“Despite wars, occupations and destruction, the architectural ensemble of Vilnius remains unique. A city lacking German or Scandinavian features, rather reminiscent of Prague or Rome, Vilnius differs greatly from the other Baltic capitals. It is the largest Baroque city north of the Alps, and the one farthest to the east. Yet, nearly all styles of European architecture from Gothic to Classicism are present in Vilnius. They used to reach Lithuania belatedly, but probably due to this reason their examples are particularly mature and flawless. Baroque domes and towers of Vilnius coexist with an irregular medieval city plan. The spirit of Rome in Vilnius merges with a mix of other cultural influences: the city has always contained a multitude of Russian Orthodox churches, synagogues and even mosques that sometimes imitated baroque, but more often clung to their own models.”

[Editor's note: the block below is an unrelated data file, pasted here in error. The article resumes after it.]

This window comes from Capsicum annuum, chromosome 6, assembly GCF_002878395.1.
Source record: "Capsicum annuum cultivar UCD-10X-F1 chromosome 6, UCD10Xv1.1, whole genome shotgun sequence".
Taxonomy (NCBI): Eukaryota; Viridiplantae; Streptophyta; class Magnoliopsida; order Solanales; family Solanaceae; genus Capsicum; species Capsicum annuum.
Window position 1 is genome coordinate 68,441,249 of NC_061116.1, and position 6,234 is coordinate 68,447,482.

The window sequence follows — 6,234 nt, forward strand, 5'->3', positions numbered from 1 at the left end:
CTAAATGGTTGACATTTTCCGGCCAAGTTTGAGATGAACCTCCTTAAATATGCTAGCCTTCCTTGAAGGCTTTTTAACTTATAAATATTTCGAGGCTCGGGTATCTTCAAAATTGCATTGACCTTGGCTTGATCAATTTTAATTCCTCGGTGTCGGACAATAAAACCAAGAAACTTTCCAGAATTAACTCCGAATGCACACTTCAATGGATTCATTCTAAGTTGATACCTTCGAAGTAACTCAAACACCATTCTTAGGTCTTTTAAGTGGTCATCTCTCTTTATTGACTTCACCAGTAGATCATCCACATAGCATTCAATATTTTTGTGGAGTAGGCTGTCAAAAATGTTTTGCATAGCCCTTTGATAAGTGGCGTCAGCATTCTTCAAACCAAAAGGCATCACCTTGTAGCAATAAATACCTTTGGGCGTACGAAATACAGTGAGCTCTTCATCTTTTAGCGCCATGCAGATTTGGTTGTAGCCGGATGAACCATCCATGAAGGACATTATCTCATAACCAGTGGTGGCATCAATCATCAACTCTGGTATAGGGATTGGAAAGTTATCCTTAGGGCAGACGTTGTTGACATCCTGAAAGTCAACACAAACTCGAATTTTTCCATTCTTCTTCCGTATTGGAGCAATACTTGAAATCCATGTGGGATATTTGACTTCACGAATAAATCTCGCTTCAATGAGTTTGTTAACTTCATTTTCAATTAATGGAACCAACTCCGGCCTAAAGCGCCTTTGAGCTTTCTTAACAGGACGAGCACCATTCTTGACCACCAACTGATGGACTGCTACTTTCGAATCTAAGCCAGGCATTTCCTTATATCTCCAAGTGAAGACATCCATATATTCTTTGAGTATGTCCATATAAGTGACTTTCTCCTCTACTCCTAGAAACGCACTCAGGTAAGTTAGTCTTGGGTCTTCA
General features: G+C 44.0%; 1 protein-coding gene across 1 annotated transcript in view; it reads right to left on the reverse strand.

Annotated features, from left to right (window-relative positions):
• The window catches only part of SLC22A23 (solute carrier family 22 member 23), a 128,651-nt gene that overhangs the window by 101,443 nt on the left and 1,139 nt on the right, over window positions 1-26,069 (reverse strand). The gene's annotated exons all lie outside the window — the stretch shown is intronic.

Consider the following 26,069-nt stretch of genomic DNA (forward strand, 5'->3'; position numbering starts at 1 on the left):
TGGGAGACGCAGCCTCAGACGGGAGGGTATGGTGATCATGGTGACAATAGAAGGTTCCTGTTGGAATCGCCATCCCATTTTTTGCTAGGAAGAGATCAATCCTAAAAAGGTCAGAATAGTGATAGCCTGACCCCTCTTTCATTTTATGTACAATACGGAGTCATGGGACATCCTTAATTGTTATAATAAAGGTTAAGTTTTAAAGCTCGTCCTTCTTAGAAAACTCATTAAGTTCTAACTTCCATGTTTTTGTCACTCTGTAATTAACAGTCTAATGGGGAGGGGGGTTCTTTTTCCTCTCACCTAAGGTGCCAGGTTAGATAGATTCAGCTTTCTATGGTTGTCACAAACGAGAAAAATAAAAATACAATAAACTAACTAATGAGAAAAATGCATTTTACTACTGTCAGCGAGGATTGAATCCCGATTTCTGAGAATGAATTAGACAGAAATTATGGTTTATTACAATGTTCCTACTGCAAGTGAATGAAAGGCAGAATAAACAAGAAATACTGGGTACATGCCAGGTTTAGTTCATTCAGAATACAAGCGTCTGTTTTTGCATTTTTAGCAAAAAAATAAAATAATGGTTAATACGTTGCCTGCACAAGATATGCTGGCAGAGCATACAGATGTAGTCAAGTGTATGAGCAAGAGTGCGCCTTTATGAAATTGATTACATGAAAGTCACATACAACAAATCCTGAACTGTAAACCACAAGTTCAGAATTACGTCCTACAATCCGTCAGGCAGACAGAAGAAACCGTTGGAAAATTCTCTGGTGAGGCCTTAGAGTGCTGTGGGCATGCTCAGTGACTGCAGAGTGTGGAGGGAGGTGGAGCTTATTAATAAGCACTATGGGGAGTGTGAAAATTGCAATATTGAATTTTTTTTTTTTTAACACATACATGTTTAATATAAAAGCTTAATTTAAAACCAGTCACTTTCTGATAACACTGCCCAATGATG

(Tomas Venclova, Vilnius. City Guide, R. Paknys Publishing House, 2004.)
Vilnius Old Town – the historical core of the capital, surrounded by woods, hills and valleys – emerged in the confluence of the River Neris and its tributary the River Vilnia. Through the centuries its urban texture, which reflects cultural identity of the local population, merged with the natural landscape. The city originated at the very point where both rivers joined. Large Baltic settlements could be found in this area as early
5th and 6th centuries.